to clarify, I thought she was referencing it as a CRNA would. With "the bp and hr down," it sounded like the patient had already arrived and had treatment well underway...

    As far as bagging via mouth, nose or both - been there, done that. In fact, having joined the healthcare world back in the 80's (**before HIV and hepatitis B**) in the EMS rodeo, actually ventilated mouth-to-mouth. Now there's an experience one does not wish to repeat...
    Last edit by jov on Oct 12, '06
  9. by   Sheri257
    Quote from matt12345654321
    REASONS: They are the highest paid nurses in existence. Some of them making more than a 200k/yr with 40/hr week BASE SALARY with full BENEFITS, 6 wk vacation, med. ins., mal practice ins, all PAID.
    They are the highest paid but, you have to also consider the huge debt you incur as well as income you lose going to CRNA school. Becoming a CRNA is not always the money maker people think it is ...

    For me, I figured I'd actually LOSE MONEY trying to go to CRNA school. You may want to crunch in the numbers when you're making your decision.

    I live in California where, in my particular area, CRNA's make about $140K base salary. That's great but, there are other opportunities off the CRNA track where I can actually do better ...

    If I go down the CRNA track (working ICU, etc.) those positions pay a lot less (typically only $55K a year) plus, I'd have to borrow $130K just to go to CRNA school ... assuming I get in and in my area, the chances of that happening are only 15 percent.

    Instead, there are other job opportunities where I can make $98K to start with full benefits .... with no debt, no lost income and no lost pension benefits for the next four years.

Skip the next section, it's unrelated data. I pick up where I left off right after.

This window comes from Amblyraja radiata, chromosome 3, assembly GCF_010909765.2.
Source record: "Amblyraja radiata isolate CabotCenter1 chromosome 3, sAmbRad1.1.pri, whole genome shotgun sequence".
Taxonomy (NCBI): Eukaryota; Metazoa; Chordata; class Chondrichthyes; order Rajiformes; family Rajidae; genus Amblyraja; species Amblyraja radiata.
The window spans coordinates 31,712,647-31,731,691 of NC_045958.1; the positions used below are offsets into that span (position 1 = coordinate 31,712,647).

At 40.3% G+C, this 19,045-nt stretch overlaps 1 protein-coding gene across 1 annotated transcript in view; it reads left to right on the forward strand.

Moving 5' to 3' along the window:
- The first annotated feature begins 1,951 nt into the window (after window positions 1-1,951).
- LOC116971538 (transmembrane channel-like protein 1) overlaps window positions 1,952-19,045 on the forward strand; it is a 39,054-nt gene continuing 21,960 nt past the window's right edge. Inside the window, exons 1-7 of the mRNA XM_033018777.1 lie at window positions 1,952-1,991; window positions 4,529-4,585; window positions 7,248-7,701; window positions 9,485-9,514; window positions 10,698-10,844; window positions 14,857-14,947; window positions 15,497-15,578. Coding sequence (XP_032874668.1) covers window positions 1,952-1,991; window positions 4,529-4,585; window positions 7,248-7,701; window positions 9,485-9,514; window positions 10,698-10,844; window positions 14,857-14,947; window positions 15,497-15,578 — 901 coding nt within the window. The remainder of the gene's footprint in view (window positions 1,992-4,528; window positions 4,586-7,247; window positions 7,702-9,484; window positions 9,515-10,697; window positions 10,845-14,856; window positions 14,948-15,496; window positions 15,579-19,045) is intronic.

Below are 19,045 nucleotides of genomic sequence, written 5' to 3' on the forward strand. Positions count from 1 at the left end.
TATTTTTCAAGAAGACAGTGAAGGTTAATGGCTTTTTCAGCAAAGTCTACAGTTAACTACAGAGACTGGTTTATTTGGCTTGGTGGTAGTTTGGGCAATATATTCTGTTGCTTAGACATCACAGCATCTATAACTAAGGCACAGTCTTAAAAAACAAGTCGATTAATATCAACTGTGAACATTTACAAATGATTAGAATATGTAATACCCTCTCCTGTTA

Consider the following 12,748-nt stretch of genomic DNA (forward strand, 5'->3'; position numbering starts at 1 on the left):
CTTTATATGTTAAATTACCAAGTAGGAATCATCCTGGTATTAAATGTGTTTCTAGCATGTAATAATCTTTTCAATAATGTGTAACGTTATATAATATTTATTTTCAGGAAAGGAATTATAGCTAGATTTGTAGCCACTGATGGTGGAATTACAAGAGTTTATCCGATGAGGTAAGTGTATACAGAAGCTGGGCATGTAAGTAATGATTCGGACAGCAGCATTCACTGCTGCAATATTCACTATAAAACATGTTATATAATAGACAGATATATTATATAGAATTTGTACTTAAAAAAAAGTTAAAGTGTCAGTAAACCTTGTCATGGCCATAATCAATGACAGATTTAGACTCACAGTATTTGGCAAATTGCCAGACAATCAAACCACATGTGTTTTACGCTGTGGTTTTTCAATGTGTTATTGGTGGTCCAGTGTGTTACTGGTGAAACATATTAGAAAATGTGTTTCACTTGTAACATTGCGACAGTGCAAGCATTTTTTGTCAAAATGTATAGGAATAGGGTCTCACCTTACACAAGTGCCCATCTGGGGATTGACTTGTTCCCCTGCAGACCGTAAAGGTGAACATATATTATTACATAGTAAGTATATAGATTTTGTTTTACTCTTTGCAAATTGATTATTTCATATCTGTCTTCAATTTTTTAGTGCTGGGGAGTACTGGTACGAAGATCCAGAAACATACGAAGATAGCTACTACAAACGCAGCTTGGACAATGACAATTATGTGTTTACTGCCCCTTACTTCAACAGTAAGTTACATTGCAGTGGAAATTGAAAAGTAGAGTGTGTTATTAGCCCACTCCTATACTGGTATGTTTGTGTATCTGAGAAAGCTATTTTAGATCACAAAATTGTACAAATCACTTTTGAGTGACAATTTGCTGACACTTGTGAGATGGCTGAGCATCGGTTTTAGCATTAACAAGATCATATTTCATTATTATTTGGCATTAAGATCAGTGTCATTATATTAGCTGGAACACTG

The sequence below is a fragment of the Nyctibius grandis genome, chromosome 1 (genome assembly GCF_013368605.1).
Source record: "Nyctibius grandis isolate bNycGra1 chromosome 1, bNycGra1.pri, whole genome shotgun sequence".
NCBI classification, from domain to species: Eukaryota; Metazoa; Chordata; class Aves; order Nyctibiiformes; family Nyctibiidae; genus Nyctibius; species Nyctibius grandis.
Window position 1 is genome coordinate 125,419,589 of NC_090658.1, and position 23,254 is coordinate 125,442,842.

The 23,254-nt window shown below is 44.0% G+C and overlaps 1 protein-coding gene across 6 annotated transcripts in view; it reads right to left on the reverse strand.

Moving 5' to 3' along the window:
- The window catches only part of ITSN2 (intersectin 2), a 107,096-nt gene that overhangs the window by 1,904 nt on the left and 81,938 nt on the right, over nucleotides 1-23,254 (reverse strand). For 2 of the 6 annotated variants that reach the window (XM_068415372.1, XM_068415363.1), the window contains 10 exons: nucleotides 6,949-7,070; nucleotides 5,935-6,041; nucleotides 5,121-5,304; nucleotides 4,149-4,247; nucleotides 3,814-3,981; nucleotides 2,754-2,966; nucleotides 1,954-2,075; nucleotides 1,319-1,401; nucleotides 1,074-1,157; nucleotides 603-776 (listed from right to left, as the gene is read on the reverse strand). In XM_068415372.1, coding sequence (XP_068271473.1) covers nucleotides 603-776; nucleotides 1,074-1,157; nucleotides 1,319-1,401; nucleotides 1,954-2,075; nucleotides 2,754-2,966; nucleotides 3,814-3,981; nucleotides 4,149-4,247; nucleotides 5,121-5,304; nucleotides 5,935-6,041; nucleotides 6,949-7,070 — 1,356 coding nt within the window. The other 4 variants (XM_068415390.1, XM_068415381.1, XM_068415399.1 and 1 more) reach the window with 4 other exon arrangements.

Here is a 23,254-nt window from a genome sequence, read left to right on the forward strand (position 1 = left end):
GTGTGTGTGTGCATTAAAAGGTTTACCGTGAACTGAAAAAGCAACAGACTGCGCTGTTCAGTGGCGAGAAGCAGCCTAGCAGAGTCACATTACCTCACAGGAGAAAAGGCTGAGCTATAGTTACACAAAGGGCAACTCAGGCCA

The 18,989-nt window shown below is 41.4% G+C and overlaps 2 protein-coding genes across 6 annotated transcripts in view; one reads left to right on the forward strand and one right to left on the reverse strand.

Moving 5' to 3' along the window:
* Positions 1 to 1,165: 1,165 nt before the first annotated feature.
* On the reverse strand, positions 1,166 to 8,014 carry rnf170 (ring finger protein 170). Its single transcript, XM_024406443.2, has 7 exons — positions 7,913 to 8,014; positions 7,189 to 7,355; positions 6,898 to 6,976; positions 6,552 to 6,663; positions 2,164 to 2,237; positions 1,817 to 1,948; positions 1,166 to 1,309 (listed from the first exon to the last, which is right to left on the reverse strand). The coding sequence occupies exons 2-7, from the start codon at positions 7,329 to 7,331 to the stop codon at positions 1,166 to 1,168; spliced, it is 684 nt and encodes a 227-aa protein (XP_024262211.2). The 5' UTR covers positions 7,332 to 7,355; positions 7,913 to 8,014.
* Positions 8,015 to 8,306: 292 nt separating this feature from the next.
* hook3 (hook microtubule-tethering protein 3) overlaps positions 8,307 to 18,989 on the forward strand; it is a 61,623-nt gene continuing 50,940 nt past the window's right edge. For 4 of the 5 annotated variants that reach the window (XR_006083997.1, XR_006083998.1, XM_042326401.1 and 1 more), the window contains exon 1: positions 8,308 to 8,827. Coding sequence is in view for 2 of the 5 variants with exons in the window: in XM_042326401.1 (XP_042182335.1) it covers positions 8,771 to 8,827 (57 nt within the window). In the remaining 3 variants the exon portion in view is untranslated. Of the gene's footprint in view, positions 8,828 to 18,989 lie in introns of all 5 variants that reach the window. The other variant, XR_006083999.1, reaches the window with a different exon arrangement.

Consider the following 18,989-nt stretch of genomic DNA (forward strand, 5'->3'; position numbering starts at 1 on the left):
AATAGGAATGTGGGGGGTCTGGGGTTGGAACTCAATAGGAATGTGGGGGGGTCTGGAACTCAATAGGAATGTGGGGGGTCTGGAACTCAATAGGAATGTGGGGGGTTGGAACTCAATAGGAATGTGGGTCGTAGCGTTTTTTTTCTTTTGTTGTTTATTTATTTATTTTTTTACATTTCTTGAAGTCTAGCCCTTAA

For me, this is how the numbers broke down for the four years I'd figured it would take to get my ICU experience, get my bachelor's (I'm an ADN student), apply, get into CRNA school and graduate:

    CRNA Track for the next four years:

    ICU income for two years: $110K
    CRNA school debt: - 130K

    Balance at the end of four years: - 20K

    Other job opportunities for the next four years:

    Income of $98K a year with full benefits: $392K
    Debt: None

    Negative balance upon CRNA school graduation: - $412K

    So ... even though I'd be making about $40K more a year as a CRNA, it would take me 10 YEARS to make up the difference in lost income and debt ($412K) versus taking the other job right after graduation at $98K a year.

    And that's assuming I'd get in ... with only a 15 percent chance of success, I'd probably have to re-apply more than once, and I could easily waste the next four years trying to get into CRNA school. With that scenario (which is not unusual for CRNA applicants) I could lose even more money if that happened. To wit:

    CRNA track income for four years (ICU): $220K
    Non-CRNA track income for four years: $392K

    Net Income Loss: - $172K

    It's just not worth it to me to risk losing $172,000 in income over the next four years with no guarantee of success.

    Plus ... I'd lose $10K a year in retirement benefits on my pension with the CRNA track since, in my area, ICU jobs typically have no pension benefits (only crappy 401K plans).

    I'm sure the costs and circumstances vary widely for each individual but ... these are some of the things you may want to research before going down the CRNA track.

    :typing
    Last edit by Sheri257 on Oct 13, '06
  10. by   RazorbackRN
    Quote from chicagrl72
    so if someone's bp and hr are down and you are "bagging them"
    what does that mean?
    \\
    .
    Last edit by RazorbackRN on Oct 13, '06 : Reason: question already answered